A hand-operated nibbler is perhaps the most common tool people use to cut thin metal at home. Like the name suggests, it cuts about a 1/8″x1/4″ nibble at a time. With some practice you can get a rather straight line with one, but I find I have to clamp a straightedge along my metal in order to guide it. Unlike using hand shears, you don’t distort any metal. But like the electric shears I mentioned previously, you do waste a fair bit of metal right along the cut.
I typically use other tools to make long cuts, then use the nibbler for cutting openings. Just draw the pattern you want to cut out, drill a hole large enough to get the nibbler in, clamp on a straightedge if you need it, and punch through. You can also use the nibbler as a finishing tool, making a rough cut with other tools, then using the nibbler to straighten it out.
Be careful with these. Aviation snips tend to leave a mark on the metal that you have to file away. Tin snips look like an overgrown pair of scissors. Tin snips are your cheapest option, but they will curl the metal on one side of the cut, and you may or may not be able to straighten it back out. When cutting, use the back part of the blades, closest to the bolt that holds the part together. That’s where you have the most power. If you try to cut gingerly from the front edge, you won’t have as much strength and you may not get through the metal.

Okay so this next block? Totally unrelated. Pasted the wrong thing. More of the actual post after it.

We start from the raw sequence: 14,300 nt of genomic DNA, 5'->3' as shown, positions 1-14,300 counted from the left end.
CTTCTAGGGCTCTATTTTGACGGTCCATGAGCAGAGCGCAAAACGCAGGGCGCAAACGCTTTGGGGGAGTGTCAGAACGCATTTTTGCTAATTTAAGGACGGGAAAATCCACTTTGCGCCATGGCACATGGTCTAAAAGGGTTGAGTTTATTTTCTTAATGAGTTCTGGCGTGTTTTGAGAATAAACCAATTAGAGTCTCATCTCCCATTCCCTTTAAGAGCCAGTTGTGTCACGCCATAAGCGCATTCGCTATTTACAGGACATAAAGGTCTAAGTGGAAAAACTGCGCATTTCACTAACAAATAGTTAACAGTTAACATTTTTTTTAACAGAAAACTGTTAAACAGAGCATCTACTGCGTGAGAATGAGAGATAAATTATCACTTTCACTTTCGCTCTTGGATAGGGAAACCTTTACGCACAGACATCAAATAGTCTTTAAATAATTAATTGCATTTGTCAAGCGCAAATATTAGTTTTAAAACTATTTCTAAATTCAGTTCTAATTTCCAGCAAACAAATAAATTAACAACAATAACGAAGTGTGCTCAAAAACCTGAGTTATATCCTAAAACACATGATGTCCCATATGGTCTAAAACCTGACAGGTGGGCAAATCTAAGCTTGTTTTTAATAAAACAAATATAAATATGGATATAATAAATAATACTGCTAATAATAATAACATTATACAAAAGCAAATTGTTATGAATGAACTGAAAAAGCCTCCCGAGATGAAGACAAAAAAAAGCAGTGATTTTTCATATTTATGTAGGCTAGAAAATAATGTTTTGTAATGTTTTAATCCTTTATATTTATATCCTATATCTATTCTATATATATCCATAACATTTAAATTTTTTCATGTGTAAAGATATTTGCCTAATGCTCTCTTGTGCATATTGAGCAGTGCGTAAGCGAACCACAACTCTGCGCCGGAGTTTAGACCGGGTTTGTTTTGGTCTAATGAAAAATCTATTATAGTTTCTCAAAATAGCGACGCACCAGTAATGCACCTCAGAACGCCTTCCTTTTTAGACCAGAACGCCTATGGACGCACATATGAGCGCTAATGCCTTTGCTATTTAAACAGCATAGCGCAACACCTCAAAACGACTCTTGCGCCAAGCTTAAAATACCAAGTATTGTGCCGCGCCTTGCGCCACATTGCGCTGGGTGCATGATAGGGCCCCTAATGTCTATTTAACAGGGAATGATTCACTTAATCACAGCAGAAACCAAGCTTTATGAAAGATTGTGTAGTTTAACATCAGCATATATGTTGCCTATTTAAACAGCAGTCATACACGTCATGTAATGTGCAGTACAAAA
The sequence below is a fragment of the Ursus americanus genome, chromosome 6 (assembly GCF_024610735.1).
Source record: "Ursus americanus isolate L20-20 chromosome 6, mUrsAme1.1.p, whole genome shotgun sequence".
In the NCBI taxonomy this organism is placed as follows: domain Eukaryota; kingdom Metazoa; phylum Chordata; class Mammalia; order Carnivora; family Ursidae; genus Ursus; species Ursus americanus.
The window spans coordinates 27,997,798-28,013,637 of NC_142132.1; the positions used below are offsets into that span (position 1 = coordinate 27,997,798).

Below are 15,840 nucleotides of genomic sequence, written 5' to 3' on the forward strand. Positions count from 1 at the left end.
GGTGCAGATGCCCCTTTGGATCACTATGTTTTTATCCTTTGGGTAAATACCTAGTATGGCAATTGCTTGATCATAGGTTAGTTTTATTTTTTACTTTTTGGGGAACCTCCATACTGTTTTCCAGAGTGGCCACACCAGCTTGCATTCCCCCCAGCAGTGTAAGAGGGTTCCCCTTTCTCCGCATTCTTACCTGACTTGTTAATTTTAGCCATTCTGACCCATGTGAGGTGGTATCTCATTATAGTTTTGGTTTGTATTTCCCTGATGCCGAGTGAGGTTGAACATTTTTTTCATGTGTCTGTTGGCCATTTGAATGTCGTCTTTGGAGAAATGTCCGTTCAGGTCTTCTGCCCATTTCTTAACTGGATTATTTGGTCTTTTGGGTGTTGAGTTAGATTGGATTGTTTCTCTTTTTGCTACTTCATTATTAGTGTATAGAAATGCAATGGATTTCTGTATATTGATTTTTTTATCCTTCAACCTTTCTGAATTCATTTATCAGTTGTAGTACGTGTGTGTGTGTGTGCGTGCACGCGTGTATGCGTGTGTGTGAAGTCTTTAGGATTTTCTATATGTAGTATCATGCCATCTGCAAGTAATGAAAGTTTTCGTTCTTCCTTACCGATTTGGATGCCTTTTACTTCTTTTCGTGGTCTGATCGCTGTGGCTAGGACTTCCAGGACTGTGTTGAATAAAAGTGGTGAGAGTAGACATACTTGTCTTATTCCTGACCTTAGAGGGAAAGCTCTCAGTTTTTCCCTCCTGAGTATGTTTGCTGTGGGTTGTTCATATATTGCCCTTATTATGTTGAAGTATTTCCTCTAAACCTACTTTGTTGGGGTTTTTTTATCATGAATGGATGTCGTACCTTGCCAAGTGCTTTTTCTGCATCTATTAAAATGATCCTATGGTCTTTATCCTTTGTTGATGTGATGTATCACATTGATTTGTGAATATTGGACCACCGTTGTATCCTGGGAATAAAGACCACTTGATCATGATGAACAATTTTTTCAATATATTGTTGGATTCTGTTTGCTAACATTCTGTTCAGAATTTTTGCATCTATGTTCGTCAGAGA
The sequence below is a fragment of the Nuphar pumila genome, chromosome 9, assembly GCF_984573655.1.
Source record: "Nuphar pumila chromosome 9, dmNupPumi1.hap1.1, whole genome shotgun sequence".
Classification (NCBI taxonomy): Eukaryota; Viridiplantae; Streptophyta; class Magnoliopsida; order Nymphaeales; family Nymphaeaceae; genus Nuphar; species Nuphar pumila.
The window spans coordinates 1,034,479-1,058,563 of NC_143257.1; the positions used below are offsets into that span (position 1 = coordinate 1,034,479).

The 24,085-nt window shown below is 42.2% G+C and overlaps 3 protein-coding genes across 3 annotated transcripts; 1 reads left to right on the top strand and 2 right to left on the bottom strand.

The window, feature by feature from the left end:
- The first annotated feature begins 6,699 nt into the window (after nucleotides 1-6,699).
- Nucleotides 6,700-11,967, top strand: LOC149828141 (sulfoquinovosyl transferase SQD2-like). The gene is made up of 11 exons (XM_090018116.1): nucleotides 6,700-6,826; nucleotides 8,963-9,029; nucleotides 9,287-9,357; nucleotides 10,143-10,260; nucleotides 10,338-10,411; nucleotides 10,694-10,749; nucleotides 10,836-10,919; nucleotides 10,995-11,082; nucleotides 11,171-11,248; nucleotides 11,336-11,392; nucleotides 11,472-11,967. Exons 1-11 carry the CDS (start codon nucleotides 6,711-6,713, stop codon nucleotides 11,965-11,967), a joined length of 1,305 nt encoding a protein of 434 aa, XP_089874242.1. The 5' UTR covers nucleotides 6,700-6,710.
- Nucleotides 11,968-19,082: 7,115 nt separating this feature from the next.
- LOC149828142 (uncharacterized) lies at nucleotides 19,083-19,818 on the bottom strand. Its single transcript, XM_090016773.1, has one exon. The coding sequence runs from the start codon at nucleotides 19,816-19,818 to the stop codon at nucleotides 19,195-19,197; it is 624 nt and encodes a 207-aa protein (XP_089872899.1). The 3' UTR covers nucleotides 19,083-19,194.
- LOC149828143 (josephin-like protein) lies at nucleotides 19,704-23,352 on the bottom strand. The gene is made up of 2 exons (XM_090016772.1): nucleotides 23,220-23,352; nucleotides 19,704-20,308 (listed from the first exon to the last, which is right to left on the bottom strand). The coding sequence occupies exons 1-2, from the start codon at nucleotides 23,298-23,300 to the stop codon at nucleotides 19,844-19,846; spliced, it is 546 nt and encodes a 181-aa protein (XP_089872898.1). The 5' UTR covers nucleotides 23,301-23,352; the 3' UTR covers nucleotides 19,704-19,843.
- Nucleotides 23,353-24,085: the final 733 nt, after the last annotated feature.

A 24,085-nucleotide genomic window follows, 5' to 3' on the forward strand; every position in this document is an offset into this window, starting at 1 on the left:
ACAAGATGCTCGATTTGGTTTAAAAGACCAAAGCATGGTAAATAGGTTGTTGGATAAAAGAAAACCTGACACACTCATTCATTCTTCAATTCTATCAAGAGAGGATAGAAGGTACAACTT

I have a set of aviation snips, but I don’t think I’ve used them since 2005. Tin snips aren’t my preferred method for cutting metal but I still end up using them a lot, especially for those cases where a part almost fits and I need to make a quick cut on the spot.
A professional with a steady hand can cut metal with tin snips and get a nice, clean, straight cut. But I’m not that kind of professional. Then again, sometimes I need a curved cut. When I need something other than a straight cut, the tin snips are my tool of choice. I’ll cut as close to my line as I can, then clean up any excess with a file or a rotary tool.
If you don’t mind a lot of sparks and you have good eye protection, you can cut metal with a rotary tool. I only like it for small cuts though, as I don’t have a very steady hand and I always end up having to clean up the cut afterward. A rotary tool with a cutoff wheel is very quick, but the cleanup work isn’t necessarily fast.
Sometimes I’ll use a rotary tool with a cutoff wheel to make small cuts inside the metal, then straighten out the cut with a nibbler, a file, or combination of other tools. It works nicely for that, because you can make plunge cuts right away without having to start by drilling holes. I’ll also use it when I cut a piece a bit too long. A rotary tool makes short work of grinding a bit off the end so it will fit correctly. When the adjustment is too small for snips, the rotary tool is usually the right choice.
Always, always wear eye protection when using a rotary tool.